One of the nice things about IM Creator is that their pre-made templates look much more unique and of a higher quality than some of the other options that we’ll cover in this article. As a designer you can also use their platform to create websites for your clients.

With IM Creator you can create and host a website with limited features for free. Premium plans start at $9.95 per month, with discounts available for 1, 2, and 3 year payments.

Example websites created with IM Creator:

IM Creator Example

IM Creator Example

Zoho Sites

Zoho Sites

Zoho Sites is another option. Zoho offers the ability to create a website for free with your choice of templates and with the user of their drag-and-drop customization. While Zoho does target end users rather than designers, it does also include features like custom HTML and CSS so as a designer/developer you do have the option for increased control and customization.

Users of Zoho Sites will benefit from other features like blogging, social media integration, mobile websites, custom web forms (including event registrations), and more. Unlike most of the other options covered in this article, Zoho Sites does include email.

You can get a free website with limited features through Zoho Sites. The free site will include a Zoho ad in your site’s footer, and it will not include features like web forms, payment integration, and image carousels. For $39 per year you can get all features, and you can have up to 6 sites on the same account all at one price.

Example templates available from Zoho Sites:

The templates offered by Zoho are not as attractive as those offered by Wix, Squarespace, or IM Creator, as you might expect from the lower pricing.

Zoho Sites Template

Zoho Sites Template

Weebly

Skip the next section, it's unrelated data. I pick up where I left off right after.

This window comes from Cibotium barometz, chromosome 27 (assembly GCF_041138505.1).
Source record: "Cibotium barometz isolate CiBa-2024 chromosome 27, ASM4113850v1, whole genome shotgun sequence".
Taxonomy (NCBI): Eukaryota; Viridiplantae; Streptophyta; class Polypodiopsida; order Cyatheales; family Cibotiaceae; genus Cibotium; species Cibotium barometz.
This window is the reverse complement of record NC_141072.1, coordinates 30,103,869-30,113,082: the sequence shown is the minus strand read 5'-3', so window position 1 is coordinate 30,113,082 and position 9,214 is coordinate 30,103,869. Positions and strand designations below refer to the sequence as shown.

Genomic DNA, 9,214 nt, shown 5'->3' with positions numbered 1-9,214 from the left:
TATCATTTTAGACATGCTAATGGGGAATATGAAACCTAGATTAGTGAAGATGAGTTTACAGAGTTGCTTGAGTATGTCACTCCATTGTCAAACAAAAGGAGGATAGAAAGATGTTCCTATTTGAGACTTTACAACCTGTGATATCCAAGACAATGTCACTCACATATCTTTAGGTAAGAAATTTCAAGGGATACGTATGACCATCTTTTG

Weebly

Weebly offers more than 100 different templates that can be used as a starting point to create a website. You can then customize all the details like fonts, sizes, and text colors. They also offer a drag-and-drop builder to create a site, and sites built with Weebly are mobile-ready.

All sites built with Weebly are also hosted by Weebly, including the free websites. Designers/developers have the option of full HTML/CSS control for greater power and customization. Weebly also includes basic e-commerce functionality with PayPal or Google Checkout integration.

With Weebly you have the option to create an ad-free website with some feature limitations for free. The other plans are only $4 per month or $8 per month.

Example templates available from Weebly:

Weebly Template

Weebly Template

Weebly Template

The Weebly Design Platform also offers designers the option to create white-labeled websites for their clients.

Webs

Webs

With Webs you can create a website using their wide selection of templates and their drag-and-drop builder. You can also create mobile websites to improve usability for visitors who are using mobile phones and tablets. Webs also offers more advanced features like e-commerce, blogs and forums, and Webs Apps that allow you to add a wide range of functionalities to your site.

You can create a free website with limited features that will include ads. Or, pricing starts at $3.75 per month. Other features, including email addresses, are available with higher-priced plans.

Example websites built with Webs:

Webs

Webs Example

Edicy

Edicy